Update: This entire article is wrong. The P/E calculation is simple: Weighted Market Cap (791,825.38) divided by weighted earnings (40,570.21) which is 19.52, very close to the BSE reported number. That means I am wrong, and the BSE is correct. I’m terrible at mathematics – have made it more complicated and confused myself all ends up. This article will remain for posterity, though, and for the brickbats. And thanks to Akshay J for pointing out my mistake.

Something seems to be wrong with the Sensex Price to Earnings Ratio calculation. Look at the Sensex Index Reach page and you will notice a value there for P/E – the price to earnings ratio of the Sensex.

The Sensex is an index – the BSE 30 Sensitive Index is what it really is – so there’s no real company called the “Sensex”. So what is the earnings of a non-existent company? How can we calculate even the “number of shares” or any information for what is effectively an amalgamation of other companies, but where the ratios change daily?

The answer lies is the calculation. Since the Sensex is a weighted calculation of the various companies it comprises, the earnings can also be weighted in the same way to get the earnings for the Sensex. Divide that by the weighted number of shares in the index and you have a value called “EPS” or Earnings per share for the Sensex. The P/E then is just the Sensex value divided by the Sensex EPS.

Note that the share prices of each constituent company change daily and therefore, these values will change every day.

But the key here is to take the correct data for “earnings”. It seems like the BSE has taken the last reported YEARLY figures instead of considering the last four quarters.

What’s the big deal, you ask. What’s the difference? On March 29 2007, the last four quarter earnings will include figures for January 2006 to December 2006. But the last reported YEARLY figures is for April 2005 to March 2006! (Most companies offer annualised earnings reports only for April to March financial years).

To validate this, what I did was to manually go through each company and calculate the Sensex P/E myself. Here are the steps I used, as of April 02, 2007:

- I read the Sensex “free float” calculation methodology, and the free float factors of each company in the index. [1]
- Then I created a list of all sensex companies in an excel sheet, got all values for their earnings (both last 4Q and last annual), prices, market prices etc. All for the date of April 02, 2007.
- I then calculated the weighted market cap, weighted earnings and the market divisor. Using that I could get the appropriate number of Sensex shares, which I then used to find the Sensex EPS and Sensex P/E.

I may be horrendously wrong here – but if you find that my calculation is a problem please let me know. It took me a while to figure out how they had calculated the Sensex P/E and I think I now am close to it.

The results are for you to see:

The reported Sensex P/E was 19.39 on the BSE pages. This is close to my own calculation based on the last reported ANNUAL earnings where I get a P/E of 19.92. The difference is perhaps in the figure I took as earnings (last reported P&L statement) whereas they may have considered a slightly different figure.

But if I consider the last four quarters, I get a P/E figure of 16.37. The last four quarter P/E is about 18% lower than the BSE reported P/E.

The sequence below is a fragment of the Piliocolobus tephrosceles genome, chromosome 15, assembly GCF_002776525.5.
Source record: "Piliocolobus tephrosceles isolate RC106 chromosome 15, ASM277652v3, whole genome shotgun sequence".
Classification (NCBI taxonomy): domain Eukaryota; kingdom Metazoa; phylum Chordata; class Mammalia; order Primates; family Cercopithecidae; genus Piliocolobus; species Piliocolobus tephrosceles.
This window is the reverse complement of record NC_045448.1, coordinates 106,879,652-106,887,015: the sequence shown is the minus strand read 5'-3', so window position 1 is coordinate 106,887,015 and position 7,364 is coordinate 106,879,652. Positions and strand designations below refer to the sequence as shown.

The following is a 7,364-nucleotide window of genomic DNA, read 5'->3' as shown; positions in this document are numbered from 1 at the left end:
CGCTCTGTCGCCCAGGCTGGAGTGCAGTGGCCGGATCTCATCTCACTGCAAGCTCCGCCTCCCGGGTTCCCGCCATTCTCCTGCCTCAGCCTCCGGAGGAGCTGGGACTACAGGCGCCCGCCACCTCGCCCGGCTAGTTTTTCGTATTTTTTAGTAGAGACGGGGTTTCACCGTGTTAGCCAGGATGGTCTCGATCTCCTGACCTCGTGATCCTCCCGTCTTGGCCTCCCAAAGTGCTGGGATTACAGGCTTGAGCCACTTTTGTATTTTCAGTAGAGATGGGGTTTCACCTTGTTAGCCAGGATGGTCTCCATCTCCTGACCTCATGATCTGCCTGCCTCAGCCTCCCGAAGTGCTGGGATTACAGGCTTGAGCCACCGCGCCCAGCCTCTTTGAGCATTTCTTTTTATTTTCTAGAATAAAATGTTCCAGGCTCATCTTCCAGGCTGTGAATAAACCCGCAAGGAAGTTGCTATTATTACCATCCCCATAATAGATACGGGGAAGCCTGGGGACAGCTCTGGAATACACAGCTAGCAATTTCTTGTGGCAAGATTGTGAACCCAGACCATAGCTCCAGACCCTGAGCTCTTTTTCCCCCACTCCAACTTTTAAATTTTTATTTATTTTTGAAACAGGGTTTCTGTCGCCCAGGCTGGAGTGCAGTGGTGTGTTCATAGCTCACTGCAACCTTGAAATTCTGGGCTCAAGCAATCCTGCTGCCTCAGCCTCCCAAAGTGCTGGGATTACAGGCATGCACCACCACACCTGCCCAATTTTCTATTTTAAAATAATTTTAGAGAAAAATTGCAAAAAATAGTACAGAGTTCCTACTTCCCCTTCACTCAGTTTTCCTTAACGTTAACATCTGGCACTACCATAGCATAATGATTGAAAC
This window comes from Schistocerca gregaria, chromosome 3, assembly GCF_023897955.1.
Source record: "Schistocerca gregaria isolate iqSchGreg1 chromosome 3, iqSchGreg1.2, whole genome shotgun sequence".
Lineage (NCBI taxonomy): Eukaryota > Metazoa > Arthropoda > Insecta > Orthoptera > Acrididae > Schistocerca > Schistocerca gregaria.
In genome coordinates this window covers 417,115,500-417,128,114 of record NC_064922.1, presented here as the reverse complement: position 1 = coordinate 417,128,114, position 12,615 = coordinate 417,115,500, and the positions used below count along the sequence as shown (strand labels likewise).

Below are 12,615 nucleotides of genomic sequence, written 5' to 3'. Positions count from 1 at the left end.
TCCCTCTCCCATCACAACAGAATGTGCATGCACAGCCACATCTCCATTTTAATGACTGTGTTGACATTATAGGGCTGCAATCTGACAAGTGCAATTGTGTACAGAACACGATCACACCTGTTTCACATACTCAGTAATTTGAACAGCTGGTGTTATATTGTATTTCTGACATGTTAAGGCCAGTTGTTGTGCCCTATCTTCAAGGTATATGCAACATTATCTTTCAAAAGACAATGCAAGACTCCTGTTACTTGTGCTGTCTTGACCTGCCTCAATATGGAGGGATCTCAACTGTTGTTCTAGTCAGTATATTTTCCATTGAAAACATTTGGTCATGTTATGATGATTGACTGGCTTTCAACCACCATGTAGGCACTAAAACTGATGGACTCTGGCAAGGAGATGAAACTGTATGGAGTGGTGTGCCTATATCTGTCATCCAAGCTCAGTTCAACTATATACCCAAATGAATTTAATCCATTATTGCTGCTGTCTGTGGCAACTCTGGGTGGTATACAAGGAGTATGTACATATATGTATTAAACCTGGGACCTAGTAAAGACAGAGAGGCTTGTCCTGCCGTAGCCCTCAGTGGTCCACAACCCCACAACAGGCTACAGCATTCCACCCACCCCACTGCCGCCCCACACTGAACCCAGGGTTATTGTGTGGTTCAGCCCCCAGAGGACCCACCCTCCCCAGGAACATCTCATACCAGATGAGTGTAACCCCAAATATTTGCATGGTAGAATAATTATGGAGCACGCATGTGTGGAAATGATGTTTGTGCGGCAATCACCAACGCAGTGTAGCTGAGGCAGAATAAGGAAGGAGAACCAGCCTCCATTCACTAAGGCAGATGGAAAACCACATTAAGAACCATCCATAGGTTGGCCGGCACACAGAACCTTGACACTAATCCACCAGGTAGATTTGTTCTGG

What does this mean to you? If you are using the P/E to consider whether a market is overvalued or undervalued (comparing against potential future earnings growth) you may want to use the last four quarter earnings instead. For example if you want the P/E to match earnings growth, 20% growth expection based on a P/E of 19.39 looks overvalued, but what if you considered only 16.37%? Is that still overvalued?

Use the right data. Don’t use the Sensex P/E to compare against earnings growth.

Note: The NSE has changed the Nifty P/E calculation since Dec 20, 2004 to reflect last 4Q earnings.

Notes:

[1] The sensex is based on the market cap of the top companies in the BSE. But some companies have a lot more stock held by non promoters than others – Wipro has just 15% available to non-promoters, which ICICI bank has more than 50% – so stock values can be high only due to high demand and low supply. So the BSE weights the individual company market caps by their “free float” – the number of non-promoter shares – and used the weighted market cap instead.

The market caps, suitably weighted by the free float factor, are added up and divided by a figure called the “market cap divisor”. This is a calculated figure that ensures that the sensex value is always comparable, and takes into account any changes in the constituent company shares, dividends, bonuses, splits etc. You can always find the current market cap divisor by dividing the weighted market cap by the sensex value.

>nice topic !!

requires lot of research;

PE is the most widely used and most widely abused/misunderstood raio in Security Analysis.

Feel like kicking some of the analysts in the rear when they talk about/start discounting next two years earnings; talking about PE based on Fy 08 earnings when we were not even in FY 07 (say in Jan 07) is ridiculous. Analysts will go to any extent to justify that markets are cheap.

btw I was also under the impression that sensex eps for last 4 qtrs (ending dec 06) is around 650-660. If what you have figured out is right, good discovery ! Anyways I never worry about sensex eps or PE that much because they represent only 30 stocks and are of only psychological interest for “aam janta”

Deepak, I am really not able to find time but you have really started a good topic on timing, btw on your last post their you mentioned their that timing and valuation are the same thing – I disagree as this logic is conceptually flawed. Valuation is part of Fundamental Analysis while timing is part of Technical Analysis. FA tells you what to buy and TA tells you when to buy. Two are entirely different concepts.